FOR THE past month, civil servants have been trying to calm Kenneth Clarke, the Home Secretary. Juvenile crime was not exploding, they told him. It had fallen by a third in the past decade. His plan for new approved schools for 12- to 15-year-olds was, therefore, unnecessary; dangerous children could in any case already be sent to secure local authority homes.

But last week Mr Clarke, dismissing the civil servants' reservations, promised new secure approved schools that would be 'much more than prisons'. They would be 'primary schools in citizenship' for boys who were 'really persistent, nasty little juvenile offenders'.

Mr Clarke is returning to ideas on the treatment of children that were first developed 150 years ago. They were provoked not by the celebrated Victorian conscience but by the refusal of the Australian colonies to accept any more transported criminals. Parliament had to find another way of removing them from society. New prisons were built for adults. But, argued Mary Carpenter, the Victorian educationist, children should be kept away from the corrupting influence of grown-up criminals.

She and other campaigners wanted reformatories which, like Mr Clarke's secure homes, would be under private management and would have an ostensibly liberal purpose. A 'wild and hitherto uncurbed boy' would be taught, 'almost without knowing it, that there is a bound which he must not pass'.

By the beginning of the 20th century, 21,000 were incarcerated. But the reformatories were not a success. The private owners kept children in for as long as possible and forgot about expensive reforms. At the end of Mrs Carpenter's life, disillusion had set in. 'We should not sever the family ties of all these young people or place the hand of the policeman on so many of the rising generation,' she said.

Borstals, for older children aged 16 to 21, got an equally bad press. In the 1920s, however, a former social worker, Alexander Paterson, became prison commissioner and introduced a determined attempt at rehabilitation. He turned borstals into imitations of public schools. Officers were taken out of uniform, housemasters and matrons were appointed. Boys were released when they showed they could lead law-abiding lives.

Two strands of penal thought had thus been tried by the 1930s. Mary Carpenter wanted to protect children by keeping them away from the corrupting influence of adult prisons and degenerate parents. Neither lasted. Approved schools (the descendants of the reformatories) were abolished in 1969, 65 per cent of those with one conviction re-offended on release, the Home Office found. Borstals went in 1982, not because they were proven failures but because their enthusiastic Baden-Powell ethos seemed out of place in the 1970s.

There was a third way of dealing with criminals: to imprison juveniles or birch them without worrying whether the punishments made them better people. The history of both practices contradicts those who believe that 1960s trendies undermined law and order.

Birchings fell from a peak of 5,210 in 1917 to 48 in 1938 because magistrates refused to order it. The abolition of the birch in the 1948 Criminal Justice Act simply rubber-stamped what the courts had already decided.

Imprisonment of juveniles, on the other hand, soared after the 1960s. By 1981, the number of boys aged 14 to 21 who were in detention had reached 28,000, a post-war high. In 1979, William Whitelaw, the then Home Secretary, added to the numbers by introducing 'short, sharp, shock' camps where boys were put through a quasi-military square-bashing course. Mass imprisonment in the shock camps, the young offender institutions - in effect, youth prisons - which succeeded borstals, and local authority secure units was, however, a failure as the soaring crime rates of the 1980s showed.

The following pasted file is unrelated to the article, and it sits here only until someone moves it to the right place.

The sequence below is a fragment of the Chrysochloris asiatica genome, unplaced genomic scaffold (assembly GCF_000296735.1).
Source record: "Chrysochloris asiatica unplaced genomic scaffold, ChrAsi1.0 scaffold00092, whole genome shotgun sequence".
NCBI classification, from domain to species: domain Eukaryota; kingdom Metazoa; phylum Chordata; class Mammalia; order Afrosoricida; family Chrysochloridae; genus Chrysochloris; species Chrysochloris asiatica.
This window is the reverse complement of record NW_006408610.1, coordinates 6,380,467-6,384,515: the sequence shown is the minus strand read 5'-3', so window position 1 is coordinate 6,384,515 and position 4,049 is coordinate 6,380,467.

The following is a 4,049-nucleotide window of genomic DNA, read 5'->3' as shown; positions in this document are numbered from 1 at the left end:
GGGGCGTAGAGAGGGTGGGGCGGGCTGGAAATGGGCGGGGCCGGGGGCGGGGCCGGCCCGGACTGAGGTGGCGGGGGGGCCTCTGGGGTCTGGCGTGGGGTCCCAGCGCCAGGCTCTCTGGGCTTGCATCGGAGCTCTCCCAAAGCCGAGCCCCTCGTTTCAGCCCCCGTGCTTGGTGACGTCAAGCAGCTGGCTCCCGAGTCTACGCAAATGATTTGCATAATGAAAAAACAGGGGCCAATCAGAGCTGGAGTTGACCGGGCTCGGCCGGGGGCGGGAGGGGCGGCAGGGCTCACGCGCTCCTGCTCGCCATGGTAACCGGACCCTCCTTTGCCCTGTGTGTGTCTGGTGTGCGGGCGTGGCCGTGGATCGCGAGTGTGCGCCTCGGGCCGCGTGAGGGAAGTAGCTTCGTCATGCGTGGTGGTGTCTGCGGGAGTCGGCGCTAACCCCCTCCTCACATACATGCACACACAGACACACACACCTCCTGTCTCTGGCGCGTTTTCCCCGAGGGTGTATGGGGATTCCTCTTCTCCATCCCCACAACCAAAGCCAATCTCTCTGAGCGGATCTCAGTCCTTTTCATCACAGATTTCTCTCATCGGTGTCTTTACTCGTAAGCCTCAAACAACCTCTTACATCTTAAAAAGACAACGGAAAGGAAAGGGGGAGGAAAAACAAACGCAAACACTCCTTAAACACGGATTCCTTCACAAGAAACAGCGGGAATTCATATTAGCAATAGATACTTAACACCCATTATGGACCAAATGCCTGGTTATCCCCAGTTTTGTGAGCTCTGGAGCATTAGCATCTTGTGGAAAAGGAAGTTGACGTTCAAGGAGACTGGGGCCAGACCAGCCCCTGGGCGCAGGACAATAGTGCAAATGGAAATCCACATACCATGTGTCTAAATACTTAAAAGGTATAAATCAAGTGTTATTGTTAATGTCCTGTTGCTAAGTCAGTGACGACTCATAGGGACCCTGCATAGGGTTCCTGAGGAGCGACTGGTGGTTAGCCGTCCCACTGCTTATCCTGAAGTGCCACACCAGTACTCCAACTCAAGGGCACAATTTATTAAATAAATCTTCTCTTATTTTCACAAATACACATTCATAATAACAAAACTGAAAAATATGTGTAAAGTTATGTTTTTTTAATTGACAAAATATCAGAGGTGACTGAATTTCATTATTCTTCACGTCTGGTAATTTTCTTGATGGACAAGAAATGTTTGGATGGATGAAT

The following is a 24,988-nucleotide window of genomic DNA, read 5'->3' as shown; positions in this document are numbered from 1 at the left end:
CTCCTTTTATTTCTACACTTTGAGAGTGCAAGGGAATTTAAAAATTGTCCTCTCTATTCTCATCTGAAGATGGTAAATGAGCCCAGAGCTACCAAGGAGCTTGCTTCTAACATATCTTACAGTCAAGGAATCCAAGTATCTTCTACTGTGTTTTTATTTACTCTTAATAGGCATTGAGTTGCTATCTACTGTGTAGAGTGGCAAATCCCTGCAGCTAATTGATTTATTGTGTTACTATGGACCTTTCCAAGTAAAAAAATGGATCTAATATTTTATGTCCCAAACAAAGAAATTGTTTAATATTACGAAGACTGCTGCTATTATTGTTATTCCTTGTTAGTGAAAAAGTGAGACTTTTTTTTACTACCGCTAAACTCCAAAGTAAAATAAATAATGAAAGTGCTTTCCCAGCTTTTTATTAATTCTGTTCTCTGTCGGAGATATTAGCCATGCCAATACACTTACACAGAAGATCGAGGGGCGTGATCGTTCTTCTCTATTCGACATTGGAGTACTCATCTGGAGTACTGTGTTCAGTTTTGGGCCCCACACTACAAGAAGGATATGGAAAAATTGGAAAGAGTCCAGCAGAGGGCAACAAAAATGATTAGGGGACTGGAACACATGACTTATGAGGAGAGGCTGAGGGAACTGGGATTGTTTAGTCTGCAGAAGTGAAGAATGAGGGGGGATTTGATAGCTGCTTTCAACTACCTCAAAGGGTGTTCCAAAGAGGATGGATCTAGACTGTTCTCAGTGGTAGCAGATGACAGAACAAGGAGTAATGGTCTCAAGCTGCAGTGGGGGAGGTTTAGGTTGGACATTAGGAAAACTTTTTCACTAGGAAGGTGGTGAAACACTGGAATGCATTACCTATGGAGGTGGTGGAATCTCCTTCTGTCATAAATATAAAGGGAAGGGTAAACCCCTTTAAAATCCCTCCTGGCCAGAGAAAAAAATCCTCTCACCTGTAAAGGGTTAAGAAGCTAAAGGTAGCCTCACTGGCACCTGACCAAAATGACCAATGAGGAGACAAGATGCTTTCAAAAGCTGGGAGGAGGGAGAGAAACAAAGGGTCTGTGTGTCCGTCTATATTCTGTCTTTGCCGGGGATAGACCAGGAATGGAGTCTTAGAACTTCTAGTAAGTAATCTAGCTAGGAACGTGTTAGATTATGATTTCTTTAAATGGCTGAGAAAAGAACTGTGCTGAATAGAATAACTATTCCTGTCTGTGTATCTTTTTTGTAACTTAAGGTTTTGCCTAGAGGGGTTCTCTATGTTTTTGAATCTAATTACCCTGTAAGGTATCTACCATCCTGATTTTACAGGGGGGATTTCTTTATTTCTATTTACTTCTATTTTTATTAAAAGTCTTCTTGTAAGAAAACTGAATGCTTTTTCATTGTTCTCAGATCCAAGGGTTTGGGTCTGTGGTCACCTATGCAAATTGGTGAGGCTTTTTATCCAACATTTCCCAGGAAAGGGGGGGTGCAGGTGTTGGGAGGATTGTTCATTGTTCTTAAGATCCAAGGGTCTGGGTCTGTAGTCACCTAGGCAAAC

In a U-turn, the consequences of which are only now sinking in, the Conservative Government agreed with its radical critics that prisons were universities of crime which taught young offenders only how to be better criminals.

Its 1982 Criminal Justice Act required the courts to show that there was a need to send a young offender to prison - a device which virtually halved the proportion of under-21-year-olds jailed between 1985 and 1990.

Andrew Rutherford, chairman of the Howard League for Penal Reform, summed up last week how the brutal conditions and jail suicides had turned prison reformers into prison abolitionists. 'Prison is just the wrong setting for dealing with young people,' he said. 'Whatever ideals you have they end up as centres for thuggery and buggery.' But the view of 1980s reformers that institutions did not and could not work is now coming under attack because it too has failed to answer the question of how crime can be cut.

Rehabilitation is coming back into fashion. The Home Office is enthusiastic about schemes, imported from Canada and the United States, for teaching offenders social skills outside custody.

In the jails, Judge Stephen Tumim, the Chief Inspector of Prisons, has become increasingly critical of what he described as the 'Howard League approach of giving up on the idea that prisons can be made better'. He concentrates his energies on making young offender institutions help teenagers 'lead law-abiding lives'. Last year Joe Pilling, the then director general of the Prison Service, followed Tumim's ideas and called for a revival of the idealism which had surrounded borstals.

At first sight, Mr Clarke, with his proposal for secure schools that teach citizenship, looks like a convert to the new ideas. Senior Home Office policy-makers are not so sure. They point out that Mr Pilling, the supporter of rehabilitation, was replaced by Mr Clarke last year, after just two years in his job, by a businessman with no experience of prisons whose brief is to privatise rather than reform the jails.

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